Robert Oppenheimer once exclaimed as he watched the first test bomb mushroom cloud rise over the New Mexico desert, "We are all sons-of-bitches now!" Five decades on, and nothing much has really changed - the threat of nuclear war still hangs over us.

As worldwide movements go, the nuclear disarmament campaigners have failed dismally. Not only has the world witnessed a proliferation of nuclear weapons whose destructive capacity is now gauged in how many times over the planet can be obliterated, but the potential for nuclear conflict remains, albeit in a new post-Cold War dynamic. The fact that weapons of such mass destruction exist at all places us in a perilous position. Yet to all this, the rulers of the nuclear cartel have consistently said 'fish'.

But this year, on the eve of the 50th Anniversary of the A-bombing of Hiroshima, is a pivotal one as regards the future direction of nuclear politics. 1995 will see two events of historical proportions: the Conference on the future of the Nuclear Non-Proliferation Treaty (NPT), and the World Court ruling on the legality of the use of nuclear weapons.

The Conference on NPT is a meeting of 120 odd national signatories to the Treaty gathering to decide on whether to extend or not to extend a basically discriminatory agreement in which nearly every significant article has been broken at some stage by those who posses the nuclear goodies.

Currently, the National Government supports an indefinite extension of such folly (coincidentally the same line the US is pushing). Yet the other extreme of a total breakdown in the NPT is not attractive either, for the reason that the Treaty at least provides a framework within which chaos seems to rule. Without such a framework, dialogue between the nations would be difficult. A limited extension of the Treaty incorporating stronger mechanisms for nuclear weapons elimination, for example, removing the nuclear powers' rights of veto, is probably the best way to go as a reasonable step between idealistic anarchy and the what the ruling élites want.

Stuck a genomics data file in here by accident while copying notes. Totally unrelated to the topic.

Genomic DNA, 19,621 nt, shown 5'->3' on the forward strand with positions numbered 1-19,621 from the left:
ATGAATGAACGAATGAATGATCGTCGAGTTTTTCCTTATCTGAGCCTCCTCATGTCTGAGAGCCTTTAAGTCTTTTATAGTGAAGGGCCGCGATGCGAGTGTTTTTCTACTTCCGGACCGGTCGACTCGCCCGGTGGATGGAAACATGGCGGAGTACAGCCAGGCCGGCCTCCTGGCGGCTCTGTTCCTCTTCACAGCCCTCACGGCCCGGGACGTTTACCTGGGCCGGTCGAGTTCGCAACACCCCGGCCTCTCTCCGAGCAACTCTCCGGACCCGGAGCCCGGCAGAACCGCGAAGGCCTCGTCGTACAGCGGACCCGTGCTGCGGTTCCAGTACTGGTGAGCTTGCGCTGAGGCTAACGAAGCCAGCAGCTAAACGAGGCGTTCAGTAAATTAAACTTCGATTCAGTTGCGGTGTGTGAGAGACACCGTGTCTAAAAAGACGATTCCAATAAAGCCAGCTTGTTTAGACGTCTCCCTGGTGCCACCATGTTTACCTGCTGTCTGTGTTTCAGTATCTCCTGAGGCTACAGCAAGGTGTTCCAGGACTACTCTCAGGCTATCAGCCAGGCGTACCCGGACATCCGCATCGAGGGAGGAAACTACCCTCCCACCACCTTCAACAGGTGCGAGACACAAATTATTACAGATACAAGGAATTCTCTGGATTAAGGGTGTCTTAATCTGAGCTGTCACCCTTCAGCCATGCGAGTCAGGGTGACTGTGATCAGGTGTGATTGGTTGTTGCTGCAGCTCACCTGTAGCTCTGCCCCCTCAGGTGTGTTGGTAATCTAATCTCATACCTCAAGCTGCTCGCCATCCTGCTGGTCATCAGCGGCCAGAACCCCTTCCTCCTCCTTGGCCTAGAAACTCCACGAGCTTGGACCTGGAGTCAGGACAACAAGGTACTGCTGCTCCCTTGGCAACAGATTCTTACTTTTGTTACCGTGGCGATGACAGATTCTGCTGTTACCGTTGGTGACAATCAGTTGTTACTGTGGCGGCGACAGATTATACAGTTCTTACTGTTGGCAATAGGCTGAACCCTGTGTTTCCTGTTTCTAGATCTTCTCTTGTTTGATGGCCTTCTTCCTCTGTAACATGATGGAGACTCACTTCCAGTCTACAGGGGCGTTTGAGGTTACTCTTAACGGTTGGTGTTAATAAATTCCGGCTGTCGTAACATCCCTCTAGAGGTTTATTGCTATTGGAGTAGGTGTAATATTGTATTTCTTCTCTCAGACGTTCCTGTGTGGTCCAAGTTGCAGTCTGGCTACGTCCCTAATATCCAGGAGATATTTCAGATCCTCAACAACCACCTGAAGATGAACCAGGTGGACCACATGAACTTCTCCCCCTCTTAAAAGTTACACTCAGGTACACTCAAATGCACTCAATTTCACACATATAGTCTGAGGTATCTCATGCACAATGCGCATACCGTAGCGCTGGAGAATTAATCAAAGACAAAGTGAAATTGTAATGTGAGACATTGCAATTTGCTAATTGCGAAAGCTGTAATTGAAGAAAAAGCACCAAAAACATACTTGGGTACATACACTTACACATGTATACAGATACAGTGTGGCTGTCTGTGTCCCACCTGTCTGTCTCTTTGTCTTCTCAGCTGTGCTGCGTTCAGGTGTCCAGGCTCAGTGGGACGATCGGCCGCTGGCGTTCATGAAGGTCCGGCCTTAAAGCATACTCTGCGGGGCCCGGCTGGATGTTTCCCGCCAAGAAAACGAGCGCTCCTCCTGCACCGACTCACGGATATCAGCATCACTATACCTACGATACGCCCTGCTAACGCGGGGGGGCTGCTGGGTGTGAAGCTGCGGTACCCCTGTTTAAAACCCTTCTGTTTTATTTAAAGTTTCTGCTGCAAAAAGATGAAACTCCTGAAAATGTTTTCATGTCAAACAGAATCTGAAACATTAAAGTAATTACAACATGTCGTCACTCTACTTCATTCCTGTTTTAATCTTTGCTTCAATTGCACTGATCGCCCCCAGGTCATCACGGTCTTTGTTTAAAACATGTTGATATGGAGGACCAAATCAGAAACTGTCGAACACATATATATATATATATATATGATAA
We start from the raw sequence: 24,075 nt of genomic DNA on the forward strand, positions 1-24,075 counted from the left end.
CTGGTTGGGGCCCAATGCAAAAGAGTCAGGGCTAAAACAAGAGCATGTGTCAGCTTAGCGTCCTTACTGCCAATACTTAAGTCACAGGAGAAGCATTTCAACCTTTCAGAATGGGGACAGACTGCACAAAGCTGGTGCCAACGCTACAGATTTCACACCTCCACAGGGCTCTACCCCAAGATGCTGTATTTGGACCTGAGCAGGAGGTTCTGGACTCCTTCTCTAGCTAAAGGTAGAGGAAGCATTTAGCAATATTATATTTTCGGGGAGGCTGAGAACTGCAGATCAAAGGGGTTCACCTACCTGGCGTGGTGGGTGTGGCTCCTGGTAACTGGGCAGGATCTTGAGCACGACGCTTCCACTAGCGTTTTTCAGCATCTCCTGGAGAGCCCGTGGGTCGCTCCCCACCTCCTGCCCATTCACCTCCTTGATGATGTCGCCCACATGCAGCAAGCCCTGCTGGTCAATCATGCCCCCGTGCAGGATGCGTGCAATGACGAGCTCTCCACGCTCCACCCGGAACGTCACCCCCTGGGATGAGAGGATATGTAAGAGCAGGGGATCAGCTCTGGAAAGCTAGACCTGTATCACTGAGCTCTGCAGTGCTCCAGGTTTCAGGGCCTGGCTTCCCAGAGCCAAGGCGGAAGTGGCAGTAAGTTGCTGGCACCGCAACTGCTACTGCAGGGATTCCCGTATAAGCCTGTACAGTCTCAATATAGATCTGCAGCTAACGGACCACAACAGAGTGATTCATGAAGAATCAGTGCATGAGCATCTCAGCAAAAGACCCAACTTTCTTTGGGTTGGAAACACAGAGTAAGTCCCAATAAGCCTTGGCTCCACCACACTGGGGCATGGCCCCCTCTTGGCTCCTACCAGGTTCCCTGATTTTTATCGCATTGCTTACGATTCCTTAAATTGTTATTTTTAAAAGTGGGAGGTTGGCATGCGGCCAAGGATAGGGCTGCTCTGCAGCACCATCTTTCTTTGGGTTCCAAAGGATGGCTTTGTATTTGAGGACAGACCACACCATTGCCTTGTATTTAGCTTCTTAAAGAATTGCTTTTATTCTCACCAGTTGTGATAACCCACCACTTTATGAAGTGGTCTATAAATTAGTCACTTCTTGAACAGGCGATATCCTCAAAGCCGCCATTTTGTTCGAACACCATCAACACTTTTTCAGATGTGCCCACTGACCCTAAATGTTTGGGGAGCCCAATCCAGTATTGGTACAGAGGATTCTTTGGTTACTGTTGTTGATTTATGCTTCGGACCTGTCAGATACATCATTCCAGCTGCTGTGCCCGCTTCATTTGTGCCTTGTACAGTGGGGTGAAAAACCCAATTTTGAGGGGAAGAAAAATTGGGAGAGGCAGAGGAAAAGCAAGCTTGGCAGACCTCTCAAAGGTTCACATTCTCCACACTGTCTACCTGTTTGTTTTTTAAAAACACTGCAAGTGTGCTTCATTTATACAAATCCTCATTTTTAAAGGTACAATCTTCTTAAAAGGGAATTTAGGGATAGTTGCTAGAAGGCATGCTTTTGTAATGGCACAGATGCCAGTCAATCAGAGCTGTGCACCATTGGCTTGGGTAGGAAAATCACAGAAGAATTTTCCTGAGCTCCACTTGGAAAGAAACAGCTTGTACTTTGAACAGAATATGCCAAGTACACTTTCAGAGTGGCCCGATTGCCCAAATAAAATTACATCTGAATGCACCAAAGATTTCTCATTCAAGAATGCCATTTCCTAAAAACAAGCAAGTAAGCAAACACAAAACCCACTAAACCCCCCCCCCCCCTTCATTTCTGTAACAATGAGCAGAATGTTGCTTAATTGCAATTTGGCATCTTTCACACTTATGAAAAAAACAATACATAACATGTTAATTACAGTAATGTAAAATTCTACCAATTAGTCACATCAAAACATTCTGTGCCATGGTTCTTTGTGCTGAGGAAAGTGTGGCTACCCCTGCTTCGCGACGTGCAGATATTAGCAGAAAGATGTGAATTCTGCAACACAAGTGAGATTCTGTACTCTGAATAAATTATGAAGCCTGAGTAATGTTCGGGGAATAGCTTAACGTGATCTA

The second major event of 1995 will be the World Court ruling on the legality of the use of nuclear weapons. Considering our Nuclear-Free stance, it was surprising that the National Government should have made such a weak submission to the Court earlier. Once again, NZ-US relations were the priority, I believe.

A positive result at the World Court condemning the morality of nuclear weapons would mirror the first steps taken in the successful campaign to curb the use and development of chemical weapons.

Now it would, unfortunately, be naive to pin all hope on positive NPT and World Court developments leading to complete global nuclear disarmament. They may only turn out to be small steps towards removing the nuclear threat from our consciousness. But small steps of progress they do represent and in an arena too fragile to make mistakes, it pays to step carefully.

Those of us who have commanded or managed conventional war operations know the mistakes we've made. We've killed individuals. We've killed thousands of individuals, tens of thousands, perhaps hundreds of thousands. But we have never destroyed a nation. You make one mistake with nuclear weapons, and you will destroy at least one nation and very likely more...[I] believe that it can be predicted with high confidence that the indefinite combination of human fallibility and nuclear weapons carries a very, very high risk of the destruction of societies. (Robert McNamara)

Robert Bentz Ashe

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